I wrote this last year and posted it at my personal blog, but it seems worth a rerun for a wider audience.
So I might be about to lose some friends with this confession, or even be accused of blasphemy, but here it goes:
I’m not really that into Halloween.
It’s not that I dislike it, mind you! I do occasionally make it out to a Halloween party or show, though since I’m not really into cosplay my “costume” is usually a selection of Renfest garb or festival finery or weird formal (like Utilikilt and tails). People ask, “so what are you supposed to be?” and I respond, “I’m me, in more interesting clothes than usual.”
This Halloween evening I didn’t go out but got to have dinner with a lovely lady who brought over a DVD of “Nosferatu: Phantom der Nacht” (Werner Herzog’s 1979 remake of the 1922 classic silent movie), so, not too shabby. And while I’m not crafty enough to go building elaborate sets or costumes, I do get a kick out of seeing dedicated clever people come up with things like the “MechDaddy” father and baby costume.
But I haven’t been able to puzzle out a meaning for the season that takes into account both the modern American Halloween tradition and the ancient rituals around the cross-quarter day Samhain.
As a health-food-promoting vegan, handing out candy to children in danger of obesity is not something I can get excited about. (Not that there’s much trick-or-treating in my little patch of suburbia, or that I’d usually be home for it anyway. And yes, I do go around handing out chocolate — and wine! — at festivals sometimes, but that’s to adults.) As someone who runs around naked or in whatever regalia I care to at various festivals, putting on a Halloween costume isn’t such a departure from the norm to be exciting to me. I like Edgar Allan Poe and Neil Gaiman and The Walking Dead and literary horror that explores the edges of the human condition, but I don’t enjoy scary movies that splatter gore and yell “boo!” and feature characters who apparently have no interest in survival. (“Gee, I just saw a piece on the news about an escaped killer, and now I hear a noise in the basement. I think I’ll go take a look, without a flashlight or a gun or even a baseball bat.”)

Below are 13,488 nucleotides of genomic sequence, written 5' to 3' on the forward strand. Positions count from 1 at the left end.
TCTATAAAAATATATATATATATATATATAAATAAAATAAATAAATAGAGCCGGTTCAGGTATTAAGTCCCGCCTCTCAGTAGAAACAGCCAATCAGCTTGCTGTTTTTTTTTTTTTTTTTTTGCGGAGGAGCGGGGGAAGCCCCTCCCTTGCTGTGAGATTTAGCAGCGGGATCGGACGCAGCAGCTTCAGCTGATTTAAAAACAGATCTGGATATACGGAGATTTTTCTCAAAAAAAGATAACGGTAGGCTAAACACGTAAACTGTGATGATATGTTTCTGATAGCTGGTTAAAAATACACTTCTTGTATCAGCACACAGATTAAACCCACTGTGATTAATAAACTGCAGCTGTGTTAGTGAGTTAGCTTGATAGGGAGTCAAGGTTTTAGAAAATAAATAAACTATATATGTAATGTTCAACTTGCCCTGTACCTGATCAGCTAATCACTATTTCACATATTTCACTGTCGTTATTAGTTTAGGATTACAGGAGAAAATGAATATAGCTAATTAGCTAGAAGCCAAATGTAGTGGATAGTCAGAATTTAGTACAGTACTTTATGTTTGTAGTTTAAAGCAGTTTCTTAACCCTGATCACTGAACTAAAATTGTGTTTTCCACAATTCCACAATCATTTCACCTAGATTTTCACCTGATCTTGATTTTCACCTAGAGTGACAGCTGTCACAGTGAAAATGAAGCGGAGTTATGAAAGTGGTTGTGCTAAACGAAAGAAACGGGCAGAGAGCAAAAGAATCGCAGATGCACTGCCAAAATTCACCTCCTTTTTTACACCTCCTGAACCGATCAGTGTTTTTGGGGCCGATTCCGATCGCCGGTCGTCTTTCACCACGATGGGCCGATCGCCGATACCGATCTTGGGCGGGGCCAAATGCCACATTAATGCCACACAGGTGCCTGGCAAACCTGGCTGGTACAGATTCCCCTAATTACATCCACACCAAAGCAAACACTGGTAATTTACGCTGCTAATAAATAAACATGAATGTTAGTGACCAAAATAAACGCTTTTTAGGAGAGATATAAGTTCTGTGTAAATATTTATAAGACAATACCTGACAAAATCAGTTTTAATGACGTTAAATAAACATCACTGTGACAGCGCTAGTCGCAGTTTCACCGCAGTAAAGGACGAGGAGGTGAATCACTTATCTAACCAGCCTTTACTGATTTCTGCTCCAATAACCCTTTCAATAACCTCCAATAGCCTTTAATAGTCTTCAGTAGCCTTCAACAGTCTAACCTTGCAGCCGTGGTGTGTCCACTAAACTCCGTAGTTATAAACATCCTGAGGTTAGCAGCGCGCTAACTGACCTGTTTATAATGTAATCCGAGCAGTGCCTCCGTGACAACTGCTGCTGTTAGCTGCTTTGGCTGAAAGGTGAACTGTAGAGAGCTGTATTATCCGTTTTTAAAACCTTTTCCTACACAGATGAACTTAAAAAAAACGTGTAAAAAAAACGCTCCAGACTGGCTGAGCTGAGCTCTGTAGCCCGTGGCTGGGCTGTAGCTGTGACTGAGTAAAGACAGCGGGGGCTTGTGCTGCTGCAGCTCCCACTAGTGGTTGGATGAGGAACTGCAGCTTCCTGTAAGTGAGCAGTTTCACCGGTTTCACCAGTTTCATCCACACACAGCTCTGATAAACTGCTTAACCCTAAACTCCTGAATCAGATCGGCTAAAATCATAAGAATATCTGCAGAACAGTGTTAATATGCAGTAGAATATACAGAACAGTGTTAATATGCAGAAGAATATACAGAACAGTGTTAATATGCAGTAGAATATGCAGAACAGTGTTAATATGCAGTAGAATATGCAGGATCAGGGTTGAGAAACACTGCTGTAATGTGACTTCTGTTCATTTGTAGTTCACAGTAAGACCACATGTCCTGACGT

The Venture Bros. had a great Halloween special a few years ago that concluded with a monologue by the character Doctor Orpheus about how Halloween is a time to try on different identities:
Halloween is the night we discover who we are. Are we people who make zombie armies? Are we those who condemn others? Or are we beautiful children in resplendent costumes collecting candy? Are our choices in costumes provocative? Do we dress up as our ideal self, or are we not ready to decide what to be? Do you see it now? We use this one enchanted night to perform the greatest feat of magic there is. We become ourselves. Halloween is the true magic. It is the night we discover who we really are.
Which is great, and if you feel that Halloween gives you an special opportunity to explore such issues, go for it. But I feel like I’ve managed to manifest a life where I get to explore such questions on an ongoing basis.
And then, though I’m no reconstructionist, as a Pagan I feel like I should also give due consideration to the ancient roots of this holiday. But as someone who does not believe in an “afterlife”, in the sense of soul or spirit that preserves individual consciousness after death, the whole “feast of the dead” thing doesn’t speak strongly to me. It’s often seen as a time to remember and commemorate ancestors, but I don’t tend to do a lot of ancestor work. I mean, my deceased ancestors for the past few generations, the only ones I have clue about, were all Catholics and it feels disrespectful to reference them in any Samhain work. (Also, honestly, I’m sort of ambivalent about some of them, though maybe that means I need to do more work to adjust that relationship.) And as an eclectic independent Pagan I don’t really have “tradition ancestors”.
And even if the bit about honoring dead ancestors resonated more deeply, I find it hard to resolve with the candy and the costumes.
So. What to do?
When I find myself lost or confused, I usually find it useful to return to first principles. What can I confidently say about this time of year?
Compared with the other quarter and cross-quarter days of the “Wheel of the Year”, Samhain, Yule, and Imbolc mark the start, center, and end of the darkest quarter of the year, the winter in agricultural reckoning.